Recent changes in the US health care delivery system have raised expectations that the medical marketplace will compete on quality and cost of care. This effort will require a systematic evaluation of the measurement of quality of care
as it applies to cancer and other critical conditions.
To articulate the components of the design of quality-of-care measurement systems that must be considered and optimally manipulated to generate feasible, reliable, and valid data pertinent to patients with cancer.
A synthesis of information obtained from literature reviews and experience.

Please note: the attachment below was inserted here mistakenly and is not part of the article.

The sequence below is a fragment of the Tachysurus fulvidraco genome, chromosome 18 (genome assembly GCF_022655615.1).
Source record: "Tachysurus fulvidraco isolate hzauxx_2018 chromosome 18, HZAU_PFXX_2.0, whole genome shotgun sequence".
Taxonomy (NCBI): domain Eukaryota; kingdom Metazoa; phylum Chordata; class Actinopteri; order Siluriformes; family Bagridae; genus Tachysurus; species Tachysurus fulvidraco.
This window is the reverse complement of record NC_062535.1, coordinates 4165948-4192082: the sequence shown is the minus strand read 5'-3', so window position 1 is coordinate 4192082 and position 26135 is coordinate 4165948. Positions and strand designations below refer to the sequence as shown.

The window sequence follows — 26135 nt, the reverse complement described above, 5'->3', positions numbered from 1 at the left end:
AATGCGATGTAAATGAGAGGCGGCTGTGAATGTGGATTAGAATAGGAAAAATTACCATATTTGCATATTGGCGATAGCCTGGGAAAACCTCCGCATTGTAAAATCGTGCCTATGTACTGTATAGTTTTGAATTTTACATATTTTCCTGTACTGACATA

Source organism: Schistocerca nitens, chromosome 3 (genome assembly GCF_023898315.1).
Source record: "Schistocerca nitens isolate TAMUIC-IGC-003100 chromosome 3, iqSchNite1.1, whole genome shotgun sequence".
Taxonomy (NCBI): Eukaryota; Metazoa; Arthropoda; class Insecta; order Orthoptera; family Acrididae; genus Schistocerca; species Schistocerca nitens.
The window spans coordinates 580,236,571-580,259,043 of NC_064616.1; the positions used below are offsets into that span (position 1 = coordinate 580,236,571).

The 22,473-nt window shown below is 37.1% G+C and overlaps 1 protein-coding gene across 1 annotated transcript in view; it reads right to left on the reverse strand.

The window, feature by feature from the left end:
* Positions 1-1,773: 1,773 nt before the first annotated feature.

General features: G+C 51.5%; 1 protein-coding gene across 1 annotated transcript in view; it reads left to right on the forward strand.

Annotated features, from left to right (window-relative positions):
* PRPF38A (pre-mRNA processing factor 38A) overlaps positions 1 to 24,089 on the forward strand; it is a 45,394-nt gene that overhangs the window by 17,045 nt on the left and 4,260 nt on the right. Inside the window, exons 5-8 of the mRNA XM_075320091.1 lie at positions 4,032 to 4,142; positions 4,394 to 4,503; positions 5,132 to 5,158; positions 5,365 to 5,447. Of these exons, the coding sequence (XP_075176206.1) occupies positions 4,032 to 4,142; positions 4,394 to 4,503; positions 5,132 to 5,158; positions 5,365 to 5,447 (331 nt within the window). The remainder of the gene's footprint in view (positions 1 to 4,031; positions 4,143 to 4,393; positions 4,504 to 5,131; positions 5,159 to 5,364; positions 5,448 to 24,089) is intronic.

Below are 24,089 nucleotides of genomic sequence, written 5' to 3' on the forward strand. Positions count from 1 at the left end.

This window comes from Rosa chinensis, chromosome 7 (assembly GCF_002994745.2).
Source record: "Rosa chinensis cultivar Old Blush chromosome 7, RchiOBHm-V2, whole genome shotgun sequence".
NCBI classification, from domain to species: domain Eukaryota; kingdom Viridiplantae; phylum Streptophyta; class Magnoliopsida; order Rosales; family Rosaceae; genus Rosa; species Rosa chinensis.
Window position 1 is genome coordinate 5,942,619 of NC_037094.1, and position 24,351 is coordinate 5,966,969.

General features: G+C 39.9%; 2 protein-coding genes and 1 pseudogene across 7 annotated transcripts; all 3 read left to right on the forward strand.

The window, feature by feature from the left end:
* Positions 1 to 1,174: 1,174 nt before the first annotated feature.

Four key areas of design that influence quality-of-care measurement scores are discussed: case identification, data source, data-collection strategies, and the quality of the care-measurement model.
Challenges associated with these design and measurement strategies are defined and discussed.
Policy analyses vary as a function of measurement domains. The design of a quality-of-care measurement system should consider trade-offs between validity and burden by considering the intricate relations between domains of measurement.